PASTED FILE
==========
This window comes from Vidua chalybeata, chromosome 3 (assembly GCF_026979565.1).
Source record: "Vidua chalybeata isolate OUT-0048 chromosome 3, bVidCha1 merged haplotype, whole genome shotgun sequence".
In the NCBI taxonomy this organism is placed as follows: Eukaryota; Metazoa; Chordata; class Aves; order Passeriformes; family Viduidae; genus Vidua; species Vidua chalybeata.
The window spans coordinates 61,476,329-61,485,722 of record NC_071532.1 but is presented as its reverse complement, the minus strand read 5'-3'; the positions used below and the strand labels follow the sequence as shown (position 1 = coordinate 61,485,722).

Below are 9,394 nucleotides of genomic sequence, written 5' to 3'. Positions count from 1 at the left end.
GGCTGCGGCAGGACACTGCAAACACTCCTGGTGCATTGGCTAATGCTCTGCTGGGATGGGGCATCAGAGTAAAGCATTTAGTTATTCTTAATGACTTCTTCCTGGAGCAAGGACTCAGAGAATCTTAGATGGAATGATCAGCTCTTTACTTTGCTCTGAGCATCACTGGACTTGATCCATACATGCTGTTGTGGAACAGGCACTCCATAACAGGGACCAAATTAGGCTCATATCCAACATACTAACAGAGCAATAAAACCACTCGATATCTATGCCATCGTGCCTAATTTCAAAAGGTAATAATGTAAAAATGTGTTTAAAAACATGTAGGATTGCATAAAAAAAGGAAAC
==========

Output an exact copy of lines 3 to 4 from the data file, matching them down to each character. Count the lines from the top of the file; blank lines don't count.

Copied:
In the NCBI taxonomy this organism is placed as follows: Eukaryota; Metazoa; Chordata; class Aves; order Passeriformes; family Viduidae; genus Vidua; species Vidua chalybeata.
The window spans coordinates 61,476,329-61,485,722 of record NC_071532.1 but is presented as its reverse complement, the minus strand read 5'-3'; the positions used below and the strand labels follow the sequence as shown (position 1 = coordinate 61,485,722).